While Philippe Petit stepped lightly above “Let the Great World Spin” — he was never even named — the historical figures in “TransAtlantic” come to us in full-bodied portraits elegantly dressed with biographical detail. In the novel’s first part, we meet Arthur Brown, the World War I flier who, along with John Alcock, made the first transatlantic flight in 1919. (Charles Lindbergh siphoned off their fame when he made the first solo flight eight years later.) The journey from Newfoundland to Ireland in a Vickers Vimy bomber is an adventure fraught with drama: The men are at constant risk of freezing to death even if they don’t spiral down into the Atlantic; navigating through the clouds is part science, part prayer; parts of the plane start to break and then break off. But in McCann’s carefully modulated voice, these elements of death-defying risk are muted to let quirky details of the story emerge: “They put razor blades in their flight kits,” he writes, “for when they landed: they wanted to make sure that if they were to arrive in Ireland, they would be fresh, decently shaved, presentable members of Empire.”
That approach to reclaimed moments of history continues in the next chapter, which takes us back to 1845, when Frederick Douglass lectured in Ireland on the horrors of slavery. McCann presents this largely ignored episode of Douglass’s life with tremendous psychological sensitivity as the escaped slave realizes he doesn’t like his judgmental Quaker host very much at all. But that discomfort is dwarfed by a greater dilemma: Shocked by the ravages of the Potato Famine, should Douglass risk losing British support for abolition by objecting to the Crown’s mistreatment of Ireland? “The politics still confounded him,” McCann writes. “It was to his own known cause that he had to remain entirely loyal. Three million voices. He could not speak out against those who had brought him here as a visitor. There was only so much he could take upon himself.”
Such delicate diplomacy is the theme of the final famous-man chapter, which follows former senator George Mitchell, called upon to mediate the Northern Ireland peace process that culminated in the Good Friday Agreement of 1998. For this chapter alone, McCann had the benefit of consulting with his subject, but here, more than ever, he avoids the dramatic elements. IRA bombings and government assassinations are kept off in the margins. We see only “the old hieroglyphics of violence” and snatches of the byzantine negotiations among various parties — all aggrieved, all deadly. Like Douglass, Mitchell is a reluctant but wise celebrity, hyperaware of his image. “He wanted to make himself the smallest continent possible,” McCann writes. Every word he speaks, how he holds his shoulders, what color tie he chooses — it’s all deliberate in the exhausting calculus of these peace negotiations carried out in the shadow of 800 years of anger in front of a thousand journalists.
The second part of the novel shifts registries from famous historical men to obscure fictional women. That’s a risk, of course. Can the story of the wife of an ice merchant in Grand River, Mich., compete with the remarkable history of Douglass in Ireland? Indeed. Maintaining the continuity of our interest is the essence of McCann’s talent. The women who slipped along the edges of the first three stories now emerge in their own chapters clothed in all the complexities and emotional intricacy of those famous men. The individual characters may be fictional, but the details of their lives, running from before the Civil War to our current Great Recession, are precise and telling. As we follow the women of this poor Irish family from one generation to another, back and forth across the Atlantic, they seem as true and as crucial as the former senator from Maine.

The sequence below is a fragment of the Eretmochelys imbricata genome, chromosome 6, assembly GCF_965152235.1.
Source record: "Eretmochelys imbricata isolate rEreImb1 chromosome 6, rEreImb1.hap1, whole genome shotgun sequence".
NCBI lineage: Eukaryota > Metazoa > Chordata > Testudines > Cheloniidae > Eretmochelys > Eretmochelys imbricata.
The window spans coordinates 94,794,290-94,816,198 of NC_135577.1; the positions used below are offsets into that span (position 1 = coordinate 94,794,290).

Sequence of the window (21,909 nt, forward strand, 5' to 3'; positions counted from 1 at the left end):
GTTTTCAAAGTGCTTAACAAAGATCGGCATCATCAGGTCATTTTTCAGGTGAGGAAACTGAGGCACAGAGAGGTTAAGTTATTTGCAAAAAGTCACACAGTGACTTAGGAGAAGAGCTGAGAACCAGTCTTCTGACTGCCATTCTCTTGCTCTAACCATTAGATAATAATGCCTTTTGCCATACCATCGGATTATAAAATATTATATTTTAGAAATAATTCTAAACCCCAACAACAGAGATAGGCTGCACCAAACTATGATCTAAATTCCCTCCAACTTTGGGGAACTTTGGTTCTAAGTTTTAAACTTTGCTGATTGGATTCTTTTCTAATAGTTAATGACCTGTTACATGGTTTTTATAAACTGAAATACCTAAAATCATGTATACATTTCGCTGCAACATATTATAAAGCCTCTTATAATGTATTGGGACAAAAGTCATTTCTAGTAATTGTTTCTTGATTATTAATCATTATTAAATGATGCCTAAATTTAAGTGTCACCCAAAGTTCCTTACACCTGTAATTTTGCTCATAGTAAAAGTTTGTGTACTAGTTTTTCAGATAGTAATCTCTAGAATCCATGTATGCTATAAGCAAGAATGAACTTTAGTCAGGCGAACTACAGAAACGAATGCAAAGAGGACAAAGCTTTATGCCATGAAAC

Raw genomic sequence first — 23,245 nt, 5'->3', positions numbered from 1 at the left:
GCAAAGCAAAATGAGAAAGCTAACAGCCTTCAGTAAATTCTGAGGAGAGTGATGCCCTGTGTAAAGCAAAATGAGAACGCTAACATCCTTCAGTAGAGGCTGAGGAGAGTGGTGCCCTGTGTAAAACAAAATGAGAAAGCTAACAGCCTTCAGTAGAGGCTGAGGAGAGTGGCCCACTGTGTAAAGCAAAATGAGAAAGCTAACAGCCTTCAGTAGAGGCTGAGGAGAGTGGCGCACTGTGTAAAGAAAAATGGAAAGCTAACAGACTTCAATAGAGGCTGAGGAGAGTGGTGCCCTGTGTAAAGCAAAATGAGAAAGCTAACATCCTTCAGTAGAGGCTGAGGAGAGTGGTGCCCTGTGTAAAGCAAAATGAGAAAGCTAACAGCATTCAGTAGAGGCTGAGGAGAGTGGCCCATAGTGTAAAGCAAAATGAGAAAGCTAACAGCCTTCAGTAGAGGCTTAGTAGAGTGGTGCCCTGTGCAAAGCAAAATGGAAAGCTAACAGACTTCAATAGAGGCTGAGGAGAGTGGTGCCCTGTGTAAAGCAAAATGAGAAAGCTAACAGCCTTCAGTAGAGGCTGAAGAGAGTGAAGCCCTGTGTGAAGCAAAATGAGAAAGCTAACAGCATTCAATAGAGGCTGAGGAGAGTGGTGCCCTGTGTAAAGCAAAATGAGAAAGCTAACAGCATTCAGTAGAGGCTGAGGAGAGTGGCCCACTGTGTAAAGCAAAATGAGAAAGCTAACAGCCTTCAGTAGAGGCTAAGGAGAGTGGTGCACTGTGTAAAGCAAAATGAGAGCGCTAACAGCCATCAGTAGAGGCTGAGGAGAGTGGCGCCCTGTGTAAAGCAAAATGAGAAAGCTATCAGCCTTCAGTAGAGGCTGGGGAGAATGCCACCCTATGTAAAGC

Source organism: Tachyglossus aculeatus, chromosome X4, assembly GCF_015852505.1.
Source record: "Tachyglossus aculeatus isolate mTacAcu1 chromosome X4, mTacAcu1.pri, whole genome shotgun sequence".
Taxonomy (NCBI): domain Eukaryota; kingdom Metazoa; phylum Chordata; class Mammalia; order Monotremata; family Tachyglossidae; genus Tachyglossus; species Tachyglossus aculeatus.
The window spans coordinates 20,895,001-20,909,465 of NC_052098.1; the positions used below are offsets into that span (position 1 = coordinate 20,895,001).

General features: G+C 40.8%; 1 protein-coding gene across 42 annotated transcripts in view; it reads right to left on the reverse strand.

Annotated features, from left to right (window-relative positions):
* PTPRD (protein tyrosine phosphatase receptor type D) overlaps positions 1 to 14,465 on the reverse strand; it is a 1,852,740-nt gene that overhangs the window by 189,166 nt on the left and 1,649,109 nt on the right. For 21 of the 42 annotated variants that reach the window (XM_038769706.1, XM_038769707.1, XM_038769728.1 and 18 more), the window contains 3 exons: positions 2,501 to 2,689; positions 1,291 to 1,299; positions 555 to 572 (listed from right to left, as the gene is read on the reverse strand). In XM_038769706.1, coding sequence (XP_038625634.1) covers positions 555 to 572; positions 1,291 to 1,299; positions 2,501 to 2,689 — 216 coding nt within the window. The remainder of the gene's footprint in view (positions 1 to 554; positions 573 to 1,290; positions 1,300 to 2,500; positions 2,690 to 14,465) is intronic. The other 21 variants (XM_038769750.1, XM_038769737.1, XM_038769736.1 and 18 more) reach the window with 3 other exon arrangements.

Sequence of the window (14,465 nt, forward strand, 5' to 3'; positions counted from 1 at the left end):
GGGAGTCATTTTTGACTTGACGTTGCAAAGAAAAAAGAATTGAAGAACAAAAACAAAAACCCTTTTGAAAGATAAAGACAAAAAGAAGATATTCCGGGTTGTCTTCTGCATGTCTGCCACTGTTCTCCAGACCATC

“What was a life anyway?” one of them asks herself. “An accumulation of small shelves of incident. Stacked at odd angles to each other.” She could well be talking about this novel, which is a series of such shelves containing the varied incidents of daughters, mothers and grandmothers who thrived for decades as writers, photographers and entrepreneurs.
In the final chapter — the only one narrated in the first person — a desperate older woman faces the imminent loss of her ancestral Irish home, but amid all the financial challenges and attendant humiliations, she has the grace to reflect: “The tunnels of our lives connect, coming to daylight at the oddest moments, and then plunge us into the dark again. We return to the lives of those who have gone before us, a perplexing mobius strip until we come home, eventually, to ourselves.”
With all these characters engaged in such a variety of endeavors, struggles and tragedies spread across 150 years, it seems strange to speak of “TransAtlantic” as a quiet, contemplative novel, but that’s the effect of McCann’s voice. Under the influence of his serene melody, these history-changing events fade, and the small, unlikely moments accrue lasting importance in a “silence . . . lined with tenderness.”
Complex and demanding as it is, “TransAtlantic” might not widen McCann’s audience, but it should deepen his fans’ appreciation.
Charles is the fiction editor of The Washington Post. You can follow him on Twitter @RonCharles. At 7:00 p.m. June 12, Colum McCann will be at Sidwell Friends School. For details, call Politics & Prose Bookstore at 202-364-1919.